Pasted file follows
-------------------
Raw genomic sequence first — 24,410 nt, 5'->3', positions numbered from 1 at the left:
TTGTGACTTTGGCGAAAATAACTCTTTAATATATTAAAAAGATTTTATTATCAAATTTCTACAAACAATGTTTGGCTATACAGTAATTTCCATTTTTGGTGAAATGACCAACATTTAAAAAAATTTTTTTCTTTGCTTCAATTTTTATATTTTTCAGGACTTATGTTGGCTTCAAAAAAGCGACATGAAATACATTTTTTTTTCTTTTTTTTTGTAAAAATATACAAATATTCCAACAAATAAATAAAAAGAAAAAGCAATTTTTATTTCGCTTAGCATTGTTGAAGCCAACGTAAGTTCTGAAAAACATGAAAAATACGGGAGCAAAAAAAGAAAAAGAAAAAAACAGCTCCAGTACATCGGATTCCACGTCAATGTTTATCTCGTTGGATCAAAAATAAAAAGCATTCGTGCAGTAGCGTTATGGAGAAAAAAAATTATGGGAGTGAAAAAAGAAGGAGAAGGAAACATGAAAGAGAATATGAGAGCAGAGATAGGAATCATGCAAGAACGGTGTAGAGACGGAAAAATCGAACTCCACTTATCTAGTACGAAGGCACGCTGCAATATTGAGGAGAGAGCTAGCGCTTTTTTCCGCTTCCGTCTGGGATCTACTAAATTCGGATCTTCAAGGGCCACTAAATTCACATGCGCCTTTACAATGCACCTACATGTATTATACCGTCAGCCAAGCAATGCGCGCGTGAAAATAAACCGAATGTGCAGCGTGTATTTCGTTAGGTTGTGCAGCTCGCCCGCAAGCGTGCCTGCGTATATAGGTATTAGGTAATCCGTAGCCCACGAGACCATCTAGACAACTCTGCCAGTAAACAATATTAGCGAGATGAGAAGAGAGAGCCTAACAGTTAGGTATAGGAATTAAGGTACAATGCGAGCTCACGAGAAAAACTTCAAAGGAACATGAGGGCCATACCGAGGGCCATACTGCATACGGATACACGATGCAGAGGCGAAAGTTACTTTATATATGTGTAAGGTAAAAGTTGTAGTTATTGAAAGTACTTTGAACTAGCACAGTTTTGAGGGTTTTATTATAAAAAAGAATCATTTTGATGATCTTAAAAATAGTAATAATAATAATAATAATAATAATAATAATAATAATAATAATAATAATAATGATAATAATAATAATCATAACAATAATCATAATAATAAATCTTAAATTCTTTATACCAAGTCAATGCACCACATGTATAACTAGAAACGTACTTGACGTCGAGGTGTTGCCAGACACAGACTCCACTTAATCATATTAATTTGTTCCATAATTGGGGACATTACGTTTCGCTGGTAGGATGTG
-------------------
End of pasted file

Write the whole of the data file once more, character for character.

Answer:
Raw genomic sequence first — 24,410 nt, 5'->3', positions numbered from 1 at the left:
TTGTGACTTTGGCGAAAATAACTCTTTAATATATTAAAAAGATTTTATTATCAAATTTCTACAAACAATGTTTGGCTATACAGTAATTTCCATTTTTGGTGAAATGACCAACATTTAAAAAAATTTTTTTCTTTGCTTCAATTTTTATATTTTTCAGGACTTATGTTGGCTTCAAAAAAGCGACATGAAATACATTTTTTTTTCTTTTTTTTTGTAAAAATATACAAATATTCCAACAAATAAATAAAAAGAAAAAGCAATTTTTATTTCGCTTAGCATTGTTGAAGCCAACGTAAGTTCTGAAAAACATGAAAAATACGGGAGCAAAAAAAGAAAAAGAAAAAAACAGCTCCAGTACATCGGATTCCACGTCAATGTTTATCTCGTTGGATCAAAAATAAAAAGCATTCGTGCAGTAGCGTTATGGAGAAAAAAAATTATGGGAGTGAAAAAAGAAGGAGAAGGAAACATGAAAGAGAATATGAGAGCAGAGATAGGAATCATGCAAGAACGGTGTAGAGACGGAAAAATCGAACTCCACTTATCTAGTACGAAGGCACGCTGCAATATTGAGGAGAGAGCTAGCGCTTTTTTCCGCTTCCGTCTGGGATCTACTAAATTCGGATCTTCAAGGGCCACTAAATTCACATGCGCCTTTACAATGCACCTACATGTATTATACCGTCAGCCAAGCAATGCGCGCGTGAAAATAAACCGAATGTGCAGCGTGTATTTCGTTAGGTTGTGCAGCTCGCCCGCAAGCGTGCCTGCGTATATAGGTATTAGGTAATCCGTAGCCCACGAGACCATCTAGACAACTCTGCCAGTAAACAATATTAGCGAGATGAGAAGAGAGAGCCTAACAGTTAGGTATAGGAATTAAGGTACAATGCGAGCTCACGAGAAAAACTTCAAAGGAACATGAGGGCCATACCGAGGGCCATACTGCATACGGATACACGATGCAGAGGCGAAAGTTACTTTATATATGTGTAAGGTAAAAGTTGTAGTTATTGAAAGTACTTTGAACTAGCACAGTTTTGAGGGTTTTATTATAAAAAAGAATCATTTTGATGATCTTAAAAATAGTAATAATAATAATAATAATAATAATAATAATAATAATAATAATAATAATAATGATAATAATAATAATCATAACAATAATCATAATAATAAATCTTAAATTCTTTATACCAAGTCAATGCACCACATGTATAACTAGAAACGTACTTGACGTCGAGGTGTTGCCAGACACAGACTCCACTTAATCATATTAATTTGTTCCATAATTGGGGACATTACGTTTCGCTGGTAGGATGTG